Conserving Words


“The Quiet World” by Jeffrey McDaniel.

The thing about good friends is that no matter how much time it has been since you last met them or even talked to them, you know that when you talk again, it’ll be like you were never apart.

The same happened to me a while ago. I got a call from a dear friend of mine (who I have only ever met once in my entire life), after almost a year. My surprise was mixed with guilt as I realised that I had made no effort to keep in touch, and yet, here he was.

We got talking. And, with the formal greetings quickly gotten over with and brushed aside, we started talking about our lives. Our friendships, our love lives (mine almost nonexistent), our futures, our plans, and everything else.

An hour into the conversation he told about a practise he had adopted of “conserving words.”

He explained it further, saying that we tended to overuse a lot of words.
We keep using them till they don’t have the same value as before, and we don’t even realise it.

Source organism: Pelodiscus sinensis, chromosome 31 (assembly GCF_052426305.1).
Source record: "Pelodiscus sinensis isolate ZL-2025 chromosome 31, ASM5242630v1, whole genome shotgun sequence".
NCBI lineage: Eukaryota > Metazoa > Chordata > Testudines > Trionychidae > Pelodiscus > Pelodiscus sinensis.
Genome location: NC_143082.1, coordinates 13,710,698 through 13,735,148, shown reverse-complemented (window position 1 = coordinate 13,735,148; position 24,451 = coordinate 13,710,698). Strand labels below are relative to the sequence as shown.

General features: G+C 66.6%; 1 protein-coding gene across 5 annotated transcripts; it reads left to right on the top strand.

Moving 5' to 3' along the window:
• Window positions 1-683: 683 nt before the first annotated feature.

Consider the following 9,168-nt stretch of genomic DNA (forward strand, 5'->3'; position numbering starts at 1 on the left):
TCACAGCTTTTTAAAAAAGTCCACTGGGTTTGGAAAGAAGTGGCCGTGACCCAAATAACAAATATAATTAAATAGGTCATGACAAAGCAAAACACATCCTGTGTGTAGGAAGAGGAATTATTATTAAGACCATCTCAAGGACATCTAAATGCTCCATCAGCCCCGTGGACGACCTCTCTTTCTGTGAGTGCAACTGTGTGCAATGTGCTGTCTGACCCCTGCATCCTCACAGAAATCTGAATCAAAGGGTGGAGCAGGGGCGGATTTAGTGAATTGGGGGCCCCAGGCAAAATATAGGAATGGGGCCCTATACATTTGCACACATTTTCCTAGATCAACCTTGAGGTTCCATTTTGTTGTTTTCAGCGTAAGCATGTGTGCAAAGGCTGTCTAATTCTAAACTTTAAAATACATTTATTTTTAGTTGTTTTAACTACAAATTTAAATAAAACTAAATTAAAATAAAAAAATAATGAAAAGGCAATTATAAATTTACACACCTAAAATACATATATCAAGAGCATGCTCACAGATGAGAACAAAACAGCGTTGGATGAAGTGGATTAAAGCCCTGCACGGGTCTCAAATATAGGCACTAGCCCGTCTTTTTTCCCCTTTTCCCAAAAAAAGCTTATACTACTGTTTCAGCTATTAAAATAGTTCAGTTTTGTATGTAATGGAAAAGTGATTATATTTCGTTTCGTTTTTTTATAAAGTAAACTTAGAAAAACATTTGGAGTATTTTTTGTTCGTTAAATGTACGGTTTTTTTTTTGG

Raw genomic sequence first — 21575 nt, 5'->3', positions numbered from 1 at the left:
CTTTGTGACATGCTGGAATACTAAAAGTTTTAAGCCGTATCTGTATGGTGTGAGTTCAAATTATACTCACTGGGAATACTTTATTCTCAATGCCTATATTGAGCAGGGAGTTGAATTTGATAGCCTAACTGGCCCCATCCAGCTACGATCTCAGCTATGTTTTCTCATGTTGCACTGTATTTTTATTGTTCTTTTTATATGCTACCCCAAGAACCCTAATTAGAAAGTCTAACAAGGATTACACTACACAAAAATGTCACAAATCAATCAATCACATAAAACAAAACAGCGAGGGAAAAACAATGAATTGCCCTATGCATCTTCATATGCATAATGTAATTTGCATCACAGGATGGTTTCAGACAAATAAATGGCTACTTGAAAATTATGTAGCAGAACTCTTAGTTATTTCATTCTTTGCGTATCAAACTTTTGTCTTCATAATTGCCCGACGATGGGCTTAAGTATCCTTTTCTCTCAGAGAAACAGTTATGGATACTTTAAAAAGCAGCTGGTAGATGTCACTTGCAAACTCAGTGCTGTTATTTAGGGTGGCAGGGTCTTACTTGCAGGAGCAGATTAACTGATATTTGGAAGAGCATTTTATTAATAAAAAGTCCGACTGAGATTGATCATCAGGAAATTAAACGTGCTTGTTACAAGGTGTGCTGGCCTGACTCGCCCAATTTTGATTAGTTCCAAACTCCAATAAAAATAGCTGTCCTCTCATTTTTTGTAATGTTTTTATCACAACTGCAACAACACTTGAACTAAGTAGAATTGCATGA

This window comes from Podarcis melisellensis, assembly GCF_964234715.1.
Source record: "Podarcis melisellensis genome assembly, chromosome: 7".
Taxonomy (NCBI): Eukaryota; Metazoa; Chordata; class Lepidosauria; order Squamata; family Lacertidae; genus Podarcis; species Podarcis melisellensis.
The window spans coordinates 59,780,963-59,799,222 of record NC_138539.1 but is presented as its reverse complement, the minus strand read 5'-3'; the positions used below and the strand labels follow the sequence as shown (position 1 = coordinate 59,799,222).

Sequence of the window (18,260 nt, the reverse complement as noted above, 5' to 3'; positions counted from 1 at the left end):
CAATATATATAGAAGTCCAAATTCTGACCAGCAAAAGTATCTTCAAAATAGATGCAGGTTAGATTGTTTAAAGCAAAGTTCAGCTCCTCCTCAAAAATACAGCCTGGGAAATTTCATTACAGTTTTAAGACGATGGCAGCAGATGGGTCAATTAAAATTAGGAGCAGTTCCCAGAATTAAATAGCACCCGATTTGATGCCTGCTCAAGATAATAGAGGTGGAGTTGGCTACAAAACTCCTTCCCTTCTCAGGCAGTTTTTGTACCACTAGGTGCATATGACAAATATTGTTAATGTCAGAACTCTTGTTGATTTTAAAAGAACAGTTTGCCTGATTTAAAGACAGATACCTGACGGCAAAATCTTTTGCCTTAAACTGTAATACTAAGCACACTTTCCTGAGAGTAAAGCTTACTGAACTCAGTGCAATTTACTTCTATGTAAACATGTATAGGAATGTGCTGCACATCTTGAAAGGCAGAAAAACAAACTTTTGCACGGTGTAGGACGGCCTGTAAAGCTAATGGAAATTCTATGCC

Here is the example he gave me.
He said, ” what is the word you would used to describe how you feel after you watch your favourite movie?”

Me: Amazing?

Him: And how would you describe how it’ll feel when you give birth to your first child?


Him: You see? You people throw around words like these so casually, that when the time comes when these words should actually be used, their value gets reduced.

We go around saying that find a certain dress “beautiful” or “love” a certain singer.
But aren’t those the same words we’d use to describe our mothers?
Are our feelings for them so shallow that they can be equated to Alt J’s latest hit?

“Conserve your words,” he said, “so they’ll have a greater impact, a deeper meaning when they’re used. This’ll also help you realise what’s actually important in life. Which are the things to be liked, and which are to be cherished.”

To all the people like me out there, who just can’t keep their mouth closed, I’d like to point out that this doesn’t ask you to talk less. Just to choose your words carefully, to stop for a moment and think. Breathe. Then talk. It’ll certainly slow down the pace of life in this busy metropolitan.

And isn’t that exactly what this city needs?

I loved really like the idea.
What about you?


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